How are wool fibres chosen?

Merino farmers will first separate the fleece. Each part of the fleece is differentiated. Some, more rough parts are kept for the manufacture of carpets for example, such as the outer part of the fleece. For the manufacture of clothes it's the part closest to the skin of the sheep that is kept. It’s the animal’s down, which is softer and finer. This down is first washed and carded before being sold to spinners in the form of a wool ball. Our spinner, Schoeller, will then do the combing, dyeing and spinning. When combing, too small fibres will be ejected naturally. However, some short fibres will remain in the yarn. It is these fibres that are at the origin of the pilling phenomenon.

Where do you get the small pilling?


Your new sweater has seen the appearance of small pilling? Don’t worry, it’s a natural phenomenon. Pilling may appear during washing and during use.

 

Tips to avoid bunting


First of all, turn the garment upside down to wash. If small pilling appear, they will not be visible. (You can check out our article on washing tips for merino wool) If small bunches appear anyway do not forget that any wool, even the most qualitative it is, will tend to create small pilling on the areas most subject to friction. The bunches should then be removed by cutting them to remove them from the mesh.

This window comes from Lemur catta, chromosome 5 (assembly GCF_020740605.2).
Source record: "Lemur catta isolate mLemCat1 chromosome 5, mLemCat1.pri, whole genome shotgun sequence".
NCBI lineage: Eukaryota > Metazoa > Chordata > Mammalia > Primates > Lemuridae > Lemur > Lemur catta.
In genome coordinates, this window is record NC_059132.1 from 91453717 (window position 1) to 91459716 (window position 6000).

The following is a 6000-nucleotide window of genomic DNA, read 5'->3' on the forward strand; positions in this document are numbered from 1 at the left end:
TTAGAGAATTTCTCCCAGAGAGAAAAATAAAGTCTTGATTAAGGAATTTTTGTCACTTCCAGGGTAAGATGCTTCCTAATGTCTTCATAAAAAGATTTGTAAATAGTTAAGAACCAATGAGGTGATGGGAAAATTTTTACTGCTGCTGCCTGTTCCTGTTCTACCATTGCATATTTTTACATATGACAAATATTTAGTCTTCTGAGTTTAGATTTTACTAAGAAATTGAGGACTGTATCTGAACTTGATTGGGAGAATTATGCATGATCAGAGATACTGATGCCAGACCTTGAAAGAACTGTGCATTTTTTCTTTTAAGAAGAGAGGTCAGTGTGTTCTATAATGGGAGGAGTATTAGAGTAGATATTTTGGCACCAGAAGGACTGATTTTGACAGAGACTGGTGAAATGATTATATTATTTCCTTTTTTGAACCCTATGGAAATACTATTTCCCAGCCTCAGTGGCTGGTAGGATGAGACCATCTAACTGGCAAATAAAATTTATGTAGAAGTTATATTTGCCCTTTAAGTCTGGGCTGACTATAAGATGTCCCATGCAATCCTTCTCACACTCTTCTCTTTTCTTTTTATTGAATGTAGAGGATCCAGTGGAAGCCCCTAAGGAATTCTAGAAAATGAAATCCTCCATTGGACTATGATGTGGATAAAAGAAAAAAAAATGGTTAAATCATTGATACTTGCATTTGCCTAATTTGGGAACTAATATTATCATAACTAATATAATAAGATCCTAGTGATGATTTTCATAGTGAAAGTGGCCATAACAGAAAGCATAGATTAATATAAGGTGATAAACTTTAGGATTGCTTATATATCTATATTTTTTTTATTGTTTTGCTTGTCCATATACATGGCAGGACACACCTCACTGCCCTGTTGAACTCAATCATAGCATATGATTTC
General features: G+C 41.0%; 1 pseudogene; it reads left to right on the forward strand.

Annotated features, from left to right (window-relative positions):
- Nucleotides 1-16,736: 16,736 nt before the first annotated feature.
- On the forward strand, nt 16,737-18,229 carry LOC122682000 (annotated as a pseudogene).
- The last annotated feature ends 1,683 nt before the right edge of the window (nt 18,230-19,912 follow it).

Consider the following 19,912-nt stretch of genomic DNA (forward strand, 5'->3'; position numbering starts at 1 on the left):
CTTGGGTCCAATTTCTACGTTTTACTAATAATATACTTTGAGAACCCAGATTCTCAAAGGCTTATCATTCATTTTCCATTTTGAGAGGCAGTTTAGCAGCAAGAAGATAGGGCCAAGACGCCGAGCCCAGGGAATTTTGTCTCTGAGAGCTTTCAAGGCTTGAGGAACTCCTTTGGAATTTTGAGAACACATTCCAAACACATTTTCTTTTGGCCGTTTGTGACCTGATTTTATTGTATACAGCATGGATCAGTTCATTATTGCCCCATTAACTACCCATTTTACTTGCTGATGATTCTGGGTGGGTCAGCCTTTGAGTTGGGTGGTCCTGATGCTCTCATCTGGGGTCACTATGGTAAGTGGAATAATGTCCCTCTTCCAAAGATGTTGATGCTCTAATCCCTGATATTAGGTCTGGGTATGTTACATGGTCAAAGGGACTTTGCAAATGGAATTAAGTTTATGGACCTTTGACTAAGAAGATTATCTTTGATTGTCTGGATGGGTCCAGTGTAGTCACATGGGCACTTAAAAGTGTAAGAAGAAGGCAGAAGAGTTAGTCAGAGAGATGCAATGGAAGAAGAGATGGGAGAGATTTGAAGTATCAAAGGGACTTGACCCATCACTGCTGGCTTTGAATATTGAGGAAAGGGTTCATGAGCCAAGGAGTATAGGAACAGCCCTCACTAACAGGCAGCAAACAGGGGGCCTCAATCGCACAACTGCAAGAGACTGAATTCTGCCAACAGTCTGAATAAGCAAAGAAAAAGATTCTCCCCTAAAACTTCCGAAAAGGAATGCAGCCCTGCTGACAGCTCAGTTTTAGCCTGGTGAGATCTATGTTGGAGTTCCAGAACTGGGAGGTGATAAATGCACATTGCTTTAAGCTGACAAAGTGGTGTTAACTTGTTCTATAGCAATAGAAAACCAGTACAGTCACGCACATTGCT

If you intend to use your merino wool product for intense and regular physical activities, we recommend that you choose a garment from our MK2 product line. The exclusive MK2 knitting we use allows the product to be lighter, with reinforcement areas at the shoulders and at the pelvis. Air zones under the armpits for even more For the use of backpack and harness and avoid bouloches!

Tips for removing small pilling

Here are some techniques to remove the small pilling.

To get rid of them, carefully use a standard razor or or an electric "anti-bouloche razor" to shave off the small pilling. If the bouloches didn't go naturally to the washing, it's because they are hooked to the mesh of your garment. Be as delicate as if you were shaving yourself. In the same way that you risk cutting yourself if you press too hard, you risk damaging the wool.You must avoid cutting the mesh of your sweater at all costs. So be careful when shaving bouloches.

You can also use a sharp chisel that you always carefully pass to the surface of the material to cut the small bunches.